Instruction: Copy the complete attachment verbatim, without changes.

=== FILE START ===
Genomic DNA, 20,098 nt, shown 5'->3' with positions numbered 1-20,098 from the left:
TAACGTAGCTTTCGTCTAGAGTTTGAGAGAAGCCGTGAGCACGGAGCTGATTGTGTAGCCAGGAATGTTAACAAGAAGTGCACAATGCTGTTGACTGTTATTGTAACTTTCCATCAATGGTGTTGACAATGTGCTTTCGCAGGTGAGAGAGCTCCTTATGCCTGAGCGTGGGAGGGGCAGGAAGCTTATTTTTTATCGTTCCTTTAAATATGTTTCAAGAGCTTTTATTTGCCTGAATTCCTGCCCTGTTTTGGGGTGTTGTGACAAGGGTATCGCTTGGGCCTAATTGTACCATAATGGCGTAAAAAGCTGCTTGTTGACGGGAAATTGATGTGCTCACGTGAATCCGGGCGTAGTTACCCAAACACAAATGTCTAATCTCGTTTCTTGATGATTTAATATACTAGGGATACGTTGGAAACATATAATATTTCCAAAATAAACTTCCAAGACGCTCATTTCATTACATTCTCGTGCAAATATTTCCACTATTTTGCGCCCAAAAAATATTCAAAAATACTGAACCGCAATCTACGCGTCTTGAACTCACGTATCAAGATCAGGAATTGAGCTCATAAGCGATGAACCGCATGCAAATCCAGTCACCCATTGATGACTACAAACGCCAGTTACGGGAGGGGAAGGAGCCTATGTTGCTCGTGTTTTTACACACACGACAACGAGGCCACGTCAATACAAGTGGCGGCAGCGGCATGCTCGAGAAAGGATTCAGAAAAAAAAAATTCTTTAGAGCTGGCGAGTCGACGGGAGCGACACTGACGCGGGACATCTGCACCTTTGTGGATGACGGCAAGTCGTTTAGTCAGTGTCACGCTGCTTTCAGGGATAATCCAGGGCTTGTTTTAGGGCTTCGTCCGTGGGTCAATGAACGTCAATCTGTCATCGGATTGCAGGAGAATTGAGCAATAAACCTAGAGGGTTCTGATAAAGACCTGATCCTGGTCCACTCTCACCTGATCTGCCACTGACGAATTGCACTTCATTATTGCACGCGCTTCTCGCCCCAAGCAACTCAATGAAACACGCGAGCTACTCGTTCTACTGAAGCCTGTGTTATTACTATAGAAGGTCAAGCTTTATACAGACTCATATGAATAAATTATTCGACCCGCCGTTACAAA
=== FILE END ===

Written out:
Genomic DNA, 20,098 nt, shown 5'->3' with positions numbered 1-20,098 from the left:
TAACGTAGCTTTCGTCTAGAGTTTGAGAGAAGCCGTGAGCACGGAGCTGATTGTGTAGCCAGGAATGTTAACAAGAAGTGCACAATGCTGTTGACTGTTATTGTAACTTTCCATCAATGGTGTTGACAATGTGCTTTCGCAGGTGAGAGAGCTCCTTATGCCTGAGCGTGGGAGGGGCAGGAAGCTTATTTTTTATCGTTCCTTTAAATATGTTTCAAGAGCTTTTATTTGCCTGAATTCCTGCCCTGTTTTGGGGTGTTGTGACAAGGGTATCGCTTGGGCCTAATTGTACCATAATGGCGTAAAAAGCTGCTTGTTGACGGGAAATTGATGTGCTCACGTGAATCCGGGCGTAGTTACCCAAACACAAATGTCTAATCTCGTTTCTTGATGATTTAATATACTAGGGATACGTTGGAAACATATAATATTTCCAAAATAAACTTCCAAGACGCTCATTTCATTACATTCTCGTGCAAATATTTCCACTATTTTGCGCCCAAAAAATATTCAAAAATACTGAACCGCAATCTACGCGTCTTGAACTCACGTATCAAGATCAGGAATTGAGCTCATAAGCGATGAACCGCATGCAAATCCAGTCACCCATTGATGACTACAAACGCCAGTTACGGGAGGGGAAGGAGCCTATGTTGCTCGTGTTTTTACACACACGACAACGAGGCCACGTCAATACAAGTGGCGGCAGCGGCATGCTCGAGAAAGGATTCAGAAAAAAAAAATTCTTTAGAGCTGGCGAGTCGACGGGAGCGACACTGACGCGGGACATCTGCACCTTTGTGGATGACGGCAAGTCGTTTAGTCAGTGTCACGCTGCTTTCAGGGATAATCCAGGGCTTGTTTTAGGGCTTCGTCCGTGGGTCAATGAACGTCAATCTGTCATCGGATTGCAGGAGAATTGAGCAATAAACCTAGAGGGTTCTGATAAAGACCTGATCCTGGTCCACTCTCACCTGATCTGCCACTGACGAATTGCACTTCATTATTGCACGCGCTTCTCGCCCCAAGCAACTCAATGAAACACGCGAGCTACTCGTTCTACTGAAGCCTGTGTTATTACTATAGAAGGTCAAGCTTTATACAGACTCATATGAATAAATTATTCGACCCGCCGTTACAAA